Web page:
(iii) that the order of grant was appealed by the Plaintiffs and Muhammad Usman separately before the District Officer(Revenue), Dadu under section 161 of the Sindh Land Revenue Act, 1967, but since the Defendant No.1 had already filed F.C. Suit No.29/2006 against them for an injunction against dispossession, the Plaintiffs and Muhammad Usman were referred to the civil court by orders dated 24-05-2006 and 21-09-2006 respectively;
(iv) the Plaintiffs then preferred a revision before the Board of Revenue, but in 2007 the Defendant No.1 withdrew F.C. Suit No.29/2006; and thereafter in 2012, in view of the faisla, the Plaintiffs also withdrew the revision from the Board of Revenue;
(v) the subject suit was filed allegedly when the Defendant No.1, with the help of the Defendants 2 and 3, forcibly took away the Plaintiff’s paddy crop from the suit land and dispossessed them from 2 acres of such land.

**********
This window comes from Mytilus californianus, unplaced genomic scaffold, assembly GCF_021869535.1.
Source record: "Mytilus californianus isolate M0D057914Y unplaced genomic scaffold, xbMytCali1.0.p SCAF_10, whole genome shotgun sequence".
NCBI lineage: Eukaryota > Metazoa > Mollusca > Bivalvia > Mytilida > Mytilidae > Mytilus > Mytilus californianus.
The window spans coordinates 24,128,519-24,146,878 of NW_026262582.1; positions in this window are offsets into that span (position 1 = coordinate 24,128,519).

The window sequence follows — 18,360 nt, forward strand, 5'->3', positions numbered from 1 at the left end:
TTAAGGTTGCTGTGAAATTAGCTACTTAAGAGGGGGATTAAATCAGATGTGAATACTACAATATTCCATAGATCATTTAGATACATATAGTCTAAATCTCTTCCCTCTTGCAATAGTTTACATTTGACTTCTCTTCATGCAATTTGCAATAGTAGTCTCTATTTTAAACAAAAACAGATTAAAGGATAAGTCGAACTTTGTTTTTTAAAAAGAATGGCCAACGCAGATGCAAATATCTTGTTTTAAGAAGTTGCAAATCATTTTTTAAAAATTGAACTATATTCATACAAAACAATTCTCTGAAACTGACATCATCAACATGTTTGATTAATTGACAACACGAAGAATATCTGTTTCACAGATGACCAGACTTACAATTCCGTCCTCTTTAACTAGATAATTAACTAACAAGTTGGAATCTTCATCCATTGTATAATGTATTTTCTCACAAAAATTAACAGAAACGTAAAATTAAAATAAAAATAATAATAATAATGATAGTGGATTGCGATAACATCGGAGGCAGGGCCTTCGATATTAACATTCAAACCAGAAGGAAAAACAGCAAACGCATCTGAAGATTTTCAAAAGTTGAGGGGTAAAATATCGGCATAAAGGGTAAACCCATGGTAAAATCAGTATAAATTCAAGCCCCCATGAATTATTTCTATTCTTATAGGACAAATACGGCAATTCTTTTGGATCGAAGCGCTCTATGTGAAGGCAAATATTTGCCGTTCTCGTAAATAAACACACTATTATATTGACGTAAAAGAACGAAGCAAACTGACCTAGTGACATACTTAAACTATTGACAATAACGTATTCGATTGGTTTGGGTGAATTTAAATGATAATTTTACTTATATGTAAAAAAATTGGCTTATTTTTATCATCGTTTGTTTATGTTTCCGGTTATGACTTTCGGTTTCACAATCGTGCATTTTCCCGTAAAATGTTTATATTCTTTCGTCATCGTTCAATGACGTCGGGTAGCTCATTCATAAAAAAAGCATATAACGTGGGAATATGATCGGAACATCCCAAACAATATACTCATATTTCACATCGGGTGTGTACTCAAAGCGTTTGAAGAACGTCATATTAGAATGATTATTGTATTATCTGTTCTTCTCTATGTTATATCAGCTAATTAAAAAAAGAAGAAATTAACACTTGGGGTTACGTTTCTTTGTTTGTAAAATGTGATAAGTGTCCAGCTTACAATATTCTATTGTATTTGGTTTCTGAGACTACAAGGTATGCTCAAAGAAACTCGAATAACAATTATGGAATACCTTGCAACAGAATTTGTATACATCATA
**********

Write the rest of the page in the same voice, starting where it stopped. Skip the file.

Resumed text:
6. Admittedly, the Plaintiffs were not owners of the suit land, but were entrusted with its possession by the owner, Muhammad Usman, under a contract of harap. Therefore, the Plaintiffs were nobody to concede ownership of the suit land to a third-party (Defendant No.1) by way of said faisla in consideration of an agreement with that third-party for conveying to themselves title of part of the suit land. In other words, it was manifest in the plaint that the faisla/agreement was hit not only by section 23 of the Contract Act, 1872, it was also in excess of the Plaintiffs’ power as trustee of the suit land, the specific enforcement whereof was barred by section 21(e) of the Specific Relief Act, 1877. From the case of Obaidullah v. Habibullah (PLD 1997 SC 835) it is apparent that the word ‘trust’ in section 21(e) is not confined to a trust under the Trust Act, 1882, rather it is used in its general sense.